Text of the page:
Wednesday, 24 May 2017

The Power Of Unity in Real Estate Client Relationships


Trust is important in establishing and maintaining relationships, and nowhere is this more true than in real estate. You want to make sure that you and your client understand each other’s goals at the outset, so that neither of you experience any surprises later on.

How do you establish trust and build unity with a client? One word: unity. As Robert Cialdini highlights in his new work, Pre-Suasion, unity is a major bias that makes us persuadable. Essentially, people are more likely to trust those closest to them with whom they identify – their “ingroup” – than those in any outgroup they don’t identify with. Shared personal relationships make us more likely to agree with and support one another.

Real estate is a relationships business. It is so important to become friends with your clients. Some real estate agents send a Christmas card to their client in order to stay-top-of mind. This doesn’t need to be fancy or gushy, just a simple message with your signature. Clients will be more likely to use you again if they decide to sell or buy because of simple gestures like this. Other real estate agents do events with their clients and their clients’ friends, like going bowling. This builds a network and means that the next time one of your clients or someone close to them needs to buy or sell – you guessed it: you’ll be the first person they think of to call. Not only does this maintain a client network, it can also build one as people recommend you to others.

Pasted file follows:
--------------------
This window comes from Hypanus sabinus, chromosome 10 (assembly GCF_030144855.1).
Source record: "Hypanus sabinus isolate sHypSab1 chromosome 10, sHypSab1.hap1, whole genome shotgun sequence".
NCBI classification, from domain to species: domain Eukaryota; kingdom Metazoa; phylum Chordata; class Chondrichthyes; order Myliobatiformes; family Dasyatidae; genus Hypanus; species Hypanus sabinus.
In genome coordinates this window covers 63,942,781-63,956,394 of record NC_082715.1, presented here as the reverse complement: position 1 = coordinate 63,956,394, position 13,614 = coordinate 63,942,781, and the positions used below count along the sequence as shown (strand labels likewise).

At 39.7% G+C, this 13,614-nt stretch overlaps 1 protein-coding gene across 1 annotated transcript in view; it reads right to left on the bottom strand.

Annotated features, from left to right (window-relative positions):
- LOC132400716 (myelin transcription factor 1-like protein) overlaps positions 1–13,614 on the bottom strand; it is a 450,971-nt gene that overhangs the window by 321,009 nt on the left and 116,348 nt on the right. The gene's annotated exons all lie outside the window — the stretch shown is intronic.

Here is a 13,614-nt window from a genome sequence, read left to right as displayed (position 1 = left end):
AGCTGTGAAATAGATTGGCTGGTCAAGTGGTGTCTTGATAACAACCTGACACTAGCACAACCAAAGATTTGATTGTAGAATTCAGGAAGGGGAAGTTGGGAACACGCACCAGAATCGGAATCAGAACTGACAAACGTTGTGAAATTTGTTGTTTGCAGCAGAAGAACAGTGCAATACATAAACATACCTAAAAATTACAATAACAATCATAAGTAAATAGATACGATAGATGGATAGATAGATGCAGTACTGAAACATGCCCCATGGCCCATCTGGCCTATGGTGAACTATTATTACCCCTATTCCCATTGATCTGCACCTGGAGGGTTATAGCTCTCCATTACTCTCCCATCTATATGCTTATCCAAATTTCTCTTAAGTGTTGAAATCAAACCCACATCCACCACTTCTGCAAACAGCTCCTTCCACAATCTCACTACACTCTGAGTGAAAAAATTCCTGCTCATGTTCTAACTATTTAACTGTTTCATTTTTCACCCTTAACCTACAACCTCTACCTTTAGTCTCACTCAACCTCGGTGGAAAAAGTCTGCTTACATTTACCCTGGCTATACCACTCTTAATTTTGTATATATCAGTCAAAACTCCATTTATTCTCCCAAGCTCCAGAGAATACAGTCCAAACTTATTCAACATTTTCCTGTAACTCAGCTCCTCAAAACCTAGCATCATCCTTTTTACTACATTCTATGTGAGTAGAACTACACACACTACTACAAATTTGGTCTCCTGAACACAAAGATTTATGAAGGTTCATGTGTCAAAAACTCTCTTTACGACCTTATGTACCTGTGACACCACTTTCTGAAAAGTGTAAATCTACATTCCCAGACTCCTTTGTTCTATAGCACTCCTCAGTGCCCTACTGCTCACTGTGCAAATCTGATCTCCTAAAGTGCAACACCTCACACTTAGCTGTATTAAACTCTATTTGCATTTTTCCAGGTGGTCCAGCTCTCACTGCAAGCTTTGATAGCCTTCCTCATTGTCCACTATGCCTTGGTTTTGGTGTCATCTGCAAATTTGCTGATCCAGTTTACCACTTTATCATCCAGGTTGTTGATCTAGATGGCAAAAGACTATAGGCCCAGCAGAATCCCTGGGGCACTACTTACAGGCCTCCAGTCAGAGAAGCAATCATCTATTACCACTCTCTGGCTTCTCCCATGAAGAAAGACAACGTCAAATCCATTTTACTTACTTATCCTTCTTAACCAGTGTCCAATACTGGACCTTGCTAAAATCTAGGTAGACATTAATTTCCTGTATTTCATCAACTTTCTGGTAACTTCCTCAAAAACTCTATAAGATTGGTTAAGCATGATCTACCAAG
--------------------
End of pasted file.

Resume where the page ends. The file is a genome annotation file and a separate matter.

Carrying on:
Little thoughtful details like these build closeness and a personal connection, which is so important in our scattered digital age. People crave a connection with others on a very basic, fundamental level, just as much as they like hearing their names repeated. It’s not enough to just have a social media presence; consistently interacting with your clients is what will really help them remember you.

Of course, this doesn’t mean building relationships that have an obvious ulterior motive. True lasting client relationships will happen organically. Consistency is the keyword here: make sure to have lunch or drinks after work with important contacts. These relationships work both ways, too: when a client or contact sees that you’re putting in the effort with them, they’ll respond in kind. As Cialdini notes in Pre-Suasion: “Our ability to create change in others is often and importantly grounded in shared personal relationships, which create a pre-suasive context for assent” (p. 175).


Negotiations are where this trust and context for assent play a vital role. A common perception is that you can build a relationship with your client in the beginning, and then walk away after the deal is done or you have to fold. Building relationships and creating trust takes time and effort: emails, phone calls, and in-person meetings. But when you show a client that you’re willing to go above and beyond on their behalf, they will be more likely to trust you when the time comes and you have a service you can offer them.

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